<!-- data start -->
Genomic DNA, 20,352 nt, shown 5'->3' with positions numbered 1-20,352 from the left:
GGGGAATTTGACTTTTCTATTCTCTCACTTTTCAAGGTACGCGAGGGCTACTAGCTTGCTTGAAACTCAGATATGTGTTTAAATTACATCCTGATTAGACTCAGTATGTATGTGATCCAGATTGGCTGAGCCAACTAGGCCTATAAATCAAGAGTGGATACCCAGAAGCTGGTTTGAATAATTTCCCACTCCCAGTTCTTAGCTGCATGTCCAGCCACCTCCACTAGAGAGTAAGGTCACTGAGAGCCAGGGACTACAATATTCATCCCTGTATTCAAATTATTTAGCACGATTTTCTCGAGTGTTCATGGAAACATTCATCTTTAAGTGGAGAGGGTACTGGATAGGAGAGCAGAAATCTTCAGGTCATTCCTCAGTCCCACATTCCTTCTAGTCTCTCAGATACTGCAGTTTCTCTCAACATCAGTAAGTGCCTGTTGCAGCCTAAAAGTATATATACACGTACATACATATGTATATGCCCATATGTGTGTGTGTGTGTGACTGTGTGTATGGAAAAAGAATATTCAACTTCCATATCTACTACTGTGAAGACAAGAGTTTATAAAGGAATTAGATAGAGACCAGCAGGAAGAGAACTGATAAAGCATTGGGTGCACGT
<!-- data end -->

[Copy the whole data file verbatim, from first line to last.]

Genomic DNA, 20,352 nt, shown 5'->3' with positions numbered 1-20,352 from the left:
GGGGAATTTGACTTTTCTATTCTCTCACTTTTCAAGGTACGCGAGGGCTACTAGCTTGCTTGAAACTCAGATATGTGTTTAAATTACATCCTGATTAGACTCAGTATGTATGTGATCCAGATTGGCTGAGCCAACTAGGCCTATAAATCAAGAGTGGATACCCAGAAGCTGGTTTGAATAATTTCCCACTCCCAGTTCTTAGCTGCATGTCCAGCCACCTCCACTAGAGAGTAAGGTCACTGAGAGCCAGGGACTACAATATTCATCCCTGTATTCAAATTATTTAGCACGATTTTCTCGAGTGTTCATGGAAACATTCATCTTTAAGTGGAGAGGGTACTGGATAGGAGAGCAGAAATCTTCAGGTCATTCCTCAGTCCCACATTCCTTCTAGTCTCTCAGATACTGCAGTTTCTCTCAACATCAGTAAGTGCCTGTTGCAGCCTAAAAGTATATATACACGTACATACATATGTATATGCCCATATGTGTGTGTGTGTGTGACTGTGTGTATGGAAAAAGAATATTCAACTTCCATATCTACTACTGTGAAGACAAGAGTTTATAAAGGAATTAGATAGAGACCAGCAGGAAGAGAACTGATAAAGCATTGGGTGCACGT